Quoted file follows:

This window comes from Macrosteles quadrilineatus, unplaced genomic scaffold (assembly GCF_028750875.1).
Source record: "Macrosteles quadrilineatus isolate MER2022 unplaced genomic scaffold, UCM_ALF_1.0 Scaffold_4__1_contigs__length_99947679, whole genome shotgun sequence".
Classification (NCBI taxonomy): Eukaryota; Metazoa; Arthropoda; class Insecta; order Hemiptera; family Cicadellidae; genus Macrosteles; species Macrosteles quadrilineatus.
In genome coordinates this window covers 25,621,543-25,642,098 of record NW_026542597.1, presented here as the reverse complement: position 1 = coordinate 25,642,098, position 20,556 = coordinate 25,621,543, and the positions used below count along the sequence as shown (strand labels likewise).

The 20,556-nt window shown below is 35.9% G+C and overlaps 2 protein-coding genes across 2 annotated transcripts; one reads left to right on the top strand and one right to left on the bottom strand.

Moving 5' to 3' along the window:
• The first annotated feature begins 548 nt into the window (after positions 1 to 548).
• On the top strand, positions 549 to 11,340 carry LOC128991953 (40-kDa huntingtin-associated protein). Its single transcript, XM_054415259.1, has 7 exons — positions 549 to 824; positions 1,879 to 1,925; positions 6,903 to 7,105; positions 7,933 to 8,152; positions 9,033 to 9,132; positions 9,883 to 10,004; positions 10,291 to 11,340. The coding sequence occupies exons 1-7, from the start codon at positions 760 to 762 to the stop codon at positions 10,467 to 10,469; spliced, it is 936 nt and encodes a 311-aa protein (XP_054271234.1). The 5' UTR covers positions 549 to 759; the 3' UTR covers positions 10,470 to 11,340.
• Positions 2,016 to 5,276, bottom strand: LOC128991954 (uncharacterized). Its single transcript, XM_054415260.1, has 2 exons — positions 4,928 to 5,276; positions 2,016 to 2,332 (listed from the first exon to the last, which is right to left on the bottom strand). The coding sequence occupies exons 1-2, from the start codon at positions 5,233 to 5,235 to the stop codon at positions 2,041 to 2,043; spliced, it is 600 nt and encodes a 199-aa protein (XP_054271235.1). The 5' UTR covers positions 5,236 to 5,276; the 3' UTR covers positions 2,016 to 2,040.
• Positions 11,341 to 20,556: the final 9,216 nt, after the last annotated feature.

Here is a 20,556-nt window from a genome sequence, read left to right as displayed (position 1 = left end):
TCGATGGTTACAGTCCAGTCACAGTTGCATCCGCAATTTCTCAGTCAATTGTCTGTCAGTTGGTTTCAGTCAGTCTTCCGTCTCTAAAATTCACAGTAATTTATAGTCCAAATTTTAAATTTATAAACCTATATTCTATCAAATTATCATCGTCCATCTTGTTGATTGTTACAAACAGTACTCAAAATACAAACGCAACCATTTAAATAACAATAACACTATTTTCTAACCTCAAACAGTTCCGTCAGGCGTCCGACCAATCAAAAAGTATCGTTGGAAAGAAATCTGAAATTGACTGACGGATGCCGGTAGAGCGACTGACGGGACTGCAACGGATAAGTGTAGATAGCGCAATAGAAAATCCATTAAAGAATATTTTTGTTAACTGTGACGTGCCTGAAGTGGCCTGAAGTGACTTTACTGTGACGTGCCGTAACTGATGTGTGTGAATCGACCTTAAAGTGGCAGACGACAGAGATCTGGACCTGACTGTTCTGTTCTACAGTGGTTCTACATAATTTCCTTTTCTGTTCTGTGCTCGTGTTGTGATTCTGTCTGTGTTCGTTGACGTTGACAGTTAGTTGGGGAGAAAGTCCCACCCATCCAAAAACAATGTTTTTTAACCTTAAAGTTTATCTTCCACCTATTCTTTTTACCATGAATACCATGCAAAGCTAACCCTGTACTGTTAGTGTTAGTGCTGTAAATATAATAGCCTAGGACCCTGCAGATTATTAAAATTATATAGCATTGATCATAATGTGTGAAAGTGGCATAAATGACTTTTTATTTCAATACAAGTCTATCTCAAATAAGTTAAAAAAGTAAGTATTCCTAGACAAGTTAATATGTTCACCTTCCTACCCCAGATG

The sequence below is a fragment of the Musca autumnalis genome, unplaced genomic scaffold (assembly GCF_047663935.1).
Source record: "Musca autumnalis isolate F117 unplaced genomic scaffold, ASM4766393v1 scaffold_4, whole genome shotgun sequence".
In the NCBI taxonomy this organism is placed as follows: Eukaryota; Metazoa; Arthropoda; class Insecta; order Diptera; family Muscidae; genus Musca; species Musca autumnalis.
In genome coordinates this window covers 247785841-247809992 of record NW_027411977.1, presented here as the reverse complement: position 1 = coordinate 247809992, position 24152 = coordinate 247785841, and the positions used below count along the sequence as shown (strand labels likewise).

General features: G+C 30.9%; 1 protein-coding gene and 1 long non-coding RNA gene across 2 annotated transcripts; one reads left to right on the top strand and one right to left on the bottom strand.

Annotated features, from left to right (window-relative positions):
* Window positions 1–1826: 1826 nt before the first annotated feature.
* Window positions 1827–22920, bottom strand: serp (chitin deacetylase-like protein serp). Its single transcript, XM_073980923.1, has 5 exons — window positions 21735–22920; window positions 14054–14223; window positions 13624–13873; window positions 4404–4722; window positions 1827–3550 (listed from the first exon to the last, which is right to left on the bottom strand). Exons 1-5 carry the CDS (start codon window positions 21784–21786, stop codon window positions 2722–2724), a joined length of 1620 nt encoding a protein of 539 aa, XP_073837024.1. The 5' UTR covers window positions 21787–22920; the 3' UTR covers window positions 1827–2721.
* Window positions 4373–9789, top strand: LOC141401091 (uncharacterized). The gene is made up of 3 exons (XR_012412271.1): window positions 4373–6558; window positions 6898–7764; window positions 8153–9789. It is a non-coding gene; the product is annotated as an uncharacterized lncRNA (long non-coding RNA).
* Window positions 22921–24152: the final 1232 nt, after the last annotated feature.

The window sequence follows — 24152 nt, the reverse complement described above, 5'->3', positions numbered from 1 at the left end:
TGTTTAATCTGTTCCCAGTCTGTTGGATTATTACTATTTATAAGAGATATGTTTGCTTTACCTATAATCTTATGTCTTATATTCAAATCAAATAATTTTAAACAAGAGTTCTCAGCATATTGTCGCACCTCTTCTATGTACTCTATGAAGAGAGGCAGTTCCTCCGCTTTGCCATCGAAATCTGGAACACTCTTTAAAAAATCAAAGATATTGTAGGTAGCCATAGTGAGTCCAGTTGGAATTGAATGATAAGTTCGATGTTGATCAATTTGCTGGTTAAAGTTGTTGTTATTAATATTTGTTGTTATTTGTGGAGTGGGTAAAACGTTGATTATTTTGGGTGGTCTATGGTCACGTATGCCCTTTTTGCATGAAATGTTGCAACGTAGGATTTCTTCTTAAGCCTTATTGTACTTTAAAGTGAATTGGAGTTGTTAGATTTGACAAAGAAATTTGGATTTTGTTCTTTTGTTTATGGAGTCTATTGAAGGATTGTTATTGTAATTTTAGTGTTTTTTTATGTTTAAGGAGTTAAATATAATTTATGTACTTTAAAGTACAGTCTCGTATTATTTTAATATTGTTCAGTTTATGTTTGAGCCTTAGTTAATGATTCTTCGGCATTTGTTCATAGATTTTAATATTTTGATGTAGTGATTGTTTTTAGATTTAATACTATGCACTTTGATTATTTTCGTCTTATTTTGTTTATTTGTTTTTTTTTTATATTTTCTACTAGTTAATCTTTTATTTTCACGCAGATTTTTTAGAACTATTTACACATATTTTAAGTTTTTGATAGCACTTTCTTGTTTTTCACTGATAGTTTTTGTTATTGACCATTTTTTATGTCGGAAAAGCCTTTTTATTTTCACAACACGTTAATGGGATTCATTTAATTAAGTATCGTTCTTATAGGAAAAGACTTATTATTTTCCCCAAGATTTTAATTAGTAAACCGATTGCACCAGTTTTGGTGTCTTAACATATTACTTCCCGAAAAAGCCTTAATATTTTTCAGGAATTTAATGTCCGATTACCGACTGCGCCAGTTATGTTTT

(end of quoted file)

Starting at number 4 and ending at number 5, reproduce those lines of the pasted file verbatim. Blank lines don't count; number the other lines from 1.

In genome coordinates this window covers 25,621,543-25,642,098 of record NW_026542597.1, presented here as the reverse complement: position 1 = coordinate 25,642,098, position 20,556 = coordinate 25,621,543, and the positions used below count along the sequence as shown (strand labels likewise).

The 20,556-nt window shown below is 35.9% G+C and overlaps 2 protein-coding genes across 2 annotated transcripts; one reads left to right on the top strand and one right to left on the bottom strand.